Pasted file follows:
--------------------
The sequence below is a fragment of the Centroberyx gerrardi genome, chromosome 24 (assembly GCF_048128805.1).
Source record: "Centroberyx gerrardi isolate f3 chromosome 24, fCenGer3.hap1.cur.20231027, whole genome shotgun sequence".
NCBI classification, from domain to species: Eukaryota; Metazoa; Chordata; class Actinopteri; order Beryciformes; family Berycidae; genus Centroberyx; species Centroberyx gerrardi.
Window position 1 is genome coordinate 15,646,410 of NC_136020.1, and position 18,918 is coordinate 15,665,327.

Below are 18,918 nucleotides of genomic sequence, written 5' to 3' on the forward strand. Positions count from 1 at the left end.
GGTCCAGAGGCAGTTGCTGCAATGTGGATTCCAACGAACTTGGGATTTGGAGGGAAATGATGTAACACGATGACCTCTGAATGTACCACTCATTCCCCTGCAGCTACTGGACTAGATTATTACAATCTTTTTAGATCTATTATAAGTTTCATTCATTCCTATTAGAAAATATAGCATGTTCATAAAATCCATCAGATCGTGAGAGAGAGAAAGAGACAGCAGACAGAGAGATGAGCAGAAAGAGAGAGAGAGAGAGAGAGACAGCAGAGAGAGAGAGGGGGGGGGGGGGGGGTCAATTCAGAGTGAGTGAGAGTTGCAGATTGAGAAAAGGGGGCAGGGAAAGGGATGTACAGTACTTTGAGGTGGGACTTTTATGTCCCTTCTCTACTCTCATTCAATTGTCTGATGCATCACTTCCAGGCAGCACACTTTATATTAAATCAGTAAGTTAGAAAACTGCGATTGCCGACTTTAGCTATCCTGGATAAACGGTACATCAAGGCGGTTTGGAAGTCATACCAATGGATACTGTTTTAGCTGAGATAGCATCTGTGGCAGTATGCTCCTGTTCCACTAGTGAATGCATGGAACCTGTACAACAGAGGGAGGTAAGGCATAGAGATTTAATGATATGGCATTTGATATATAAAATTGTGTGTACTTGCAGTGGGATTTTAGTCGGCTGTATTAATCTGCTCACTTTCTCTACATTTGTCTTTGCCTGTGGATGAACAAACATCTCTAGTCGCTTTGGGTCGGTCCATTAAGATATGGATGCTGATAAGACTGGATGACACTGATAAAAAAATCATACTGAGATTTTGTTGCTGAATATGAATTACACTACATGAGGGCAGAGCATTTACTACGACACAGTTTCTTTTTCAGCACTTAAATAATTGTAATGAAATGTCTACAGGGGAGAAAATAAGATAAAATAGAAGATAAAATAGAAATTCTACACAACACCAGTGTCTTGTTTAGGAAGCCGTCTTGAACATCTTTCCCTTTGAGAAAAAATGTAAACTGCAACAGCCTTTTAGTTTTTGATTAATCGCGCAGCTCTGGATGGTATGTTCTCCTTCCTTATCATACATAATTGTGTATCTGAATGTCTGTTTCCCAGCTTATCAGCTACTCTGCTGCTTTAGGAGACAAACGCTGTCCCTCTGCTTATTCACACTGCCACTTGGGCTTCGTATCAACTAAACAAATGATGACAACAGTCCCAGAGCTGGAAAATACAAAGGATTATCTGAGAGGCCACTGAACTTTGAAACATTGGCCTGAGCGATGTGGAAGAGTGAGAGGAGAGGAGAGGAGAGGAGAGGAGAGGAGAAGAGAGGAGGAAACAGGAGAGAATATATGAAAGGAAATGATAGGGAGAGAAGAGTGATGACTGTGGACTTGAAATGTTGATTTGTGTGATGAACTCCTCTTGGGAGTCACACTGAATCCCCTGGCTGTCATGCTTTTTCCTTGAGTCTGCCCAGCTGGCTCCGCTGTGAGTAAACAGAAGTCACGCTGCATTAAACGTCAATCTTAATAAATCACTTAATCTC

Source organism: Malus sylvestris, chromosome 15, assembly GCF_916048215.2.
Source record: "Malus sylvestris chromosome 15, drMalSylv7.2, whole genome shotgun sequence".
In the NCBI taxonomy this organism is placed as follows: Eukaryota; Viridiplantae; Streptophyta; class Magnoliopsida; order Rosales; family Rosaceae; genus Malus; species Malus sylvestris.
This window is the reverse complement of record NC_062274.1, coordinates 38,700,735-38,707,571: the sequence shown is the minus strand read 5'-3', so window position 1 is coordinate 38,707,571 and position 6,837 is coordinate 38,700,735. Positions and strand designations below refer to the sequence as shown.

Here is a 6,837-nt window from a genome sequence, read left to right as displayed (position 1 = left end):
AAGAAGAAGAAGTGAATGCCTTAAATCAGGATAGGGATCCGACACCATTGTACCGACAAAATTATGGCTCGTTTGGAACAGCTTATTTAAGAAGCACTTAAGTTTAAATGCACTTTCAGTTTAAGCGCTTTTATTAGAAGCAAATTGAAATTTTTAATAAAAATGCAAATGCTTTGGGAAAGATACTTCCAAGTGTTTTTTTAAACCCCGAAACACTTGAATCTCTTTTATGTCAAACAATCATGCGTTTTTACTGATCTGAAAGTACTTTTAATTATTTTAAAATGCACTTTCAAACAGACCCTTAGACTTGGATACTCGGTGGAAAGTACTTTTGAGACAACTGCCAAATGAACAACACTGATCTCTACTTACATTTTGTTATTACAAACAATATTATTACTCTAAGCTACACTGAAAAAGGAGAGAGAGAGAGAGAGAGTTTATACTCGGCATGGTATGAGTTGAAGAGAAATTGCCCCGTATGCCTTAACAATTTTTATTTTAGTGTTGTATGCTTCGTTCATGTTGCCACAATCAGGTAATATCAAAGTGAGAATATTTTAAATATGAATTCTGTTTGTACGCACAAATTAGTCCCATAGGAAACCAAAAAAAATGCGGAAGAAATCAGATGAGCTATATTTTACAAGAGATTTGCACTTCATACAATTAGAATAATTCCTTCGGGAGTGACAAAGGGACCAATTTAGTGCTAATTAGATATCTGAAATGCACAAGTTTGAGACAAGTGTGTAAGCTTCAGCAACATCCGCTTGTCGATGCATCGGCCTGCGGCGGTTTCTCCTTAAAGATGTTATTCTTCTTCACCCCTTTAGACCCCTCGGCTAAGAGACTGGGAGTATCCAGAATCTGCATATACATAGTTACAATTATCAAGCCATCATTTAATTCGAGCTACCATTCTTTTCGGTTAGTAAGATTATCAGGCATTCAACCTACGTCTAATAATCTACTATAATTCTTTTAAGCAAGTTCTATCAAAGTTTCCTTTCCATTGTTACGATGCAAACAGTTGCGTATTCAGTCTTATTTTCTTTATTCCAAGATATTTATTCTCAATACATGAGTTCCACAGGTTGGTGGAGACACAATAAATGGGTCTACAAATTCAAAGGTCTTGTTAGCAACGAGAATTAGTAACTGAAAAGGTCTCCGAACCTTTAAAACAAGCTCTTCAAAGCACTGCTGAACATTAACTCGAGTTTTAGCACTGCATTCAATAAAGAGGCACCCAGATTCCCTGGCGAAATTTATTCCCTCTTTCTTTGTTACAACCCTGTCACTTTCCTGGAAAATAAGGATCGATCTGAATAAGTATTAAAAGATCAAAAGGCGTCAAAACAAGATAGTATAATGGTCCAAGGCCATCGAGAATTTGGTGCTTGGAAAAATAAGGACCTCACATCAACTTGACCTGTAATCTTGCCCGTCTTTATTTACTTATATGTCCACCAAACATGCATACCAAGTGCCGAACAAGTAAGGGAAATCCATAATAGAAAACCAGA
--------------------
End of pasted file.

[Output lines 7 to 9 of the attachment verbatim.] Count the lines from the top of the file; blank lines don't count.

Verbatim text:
Source organism: Malus sylvestris, chromosome 15, assembly GCF_916048215.2.
Source record: "Malus sylvestris chromosome 15, drMalSylv7.2, whole genome shotgun sequence".
In the NCBI taxonomy this organism is placed as follows: Eukaryota; Viridiplantae; Streptophyta; class Magnoliopsida; order Rosales; family Rosaceae; genus Malus; species Malus sylvestris.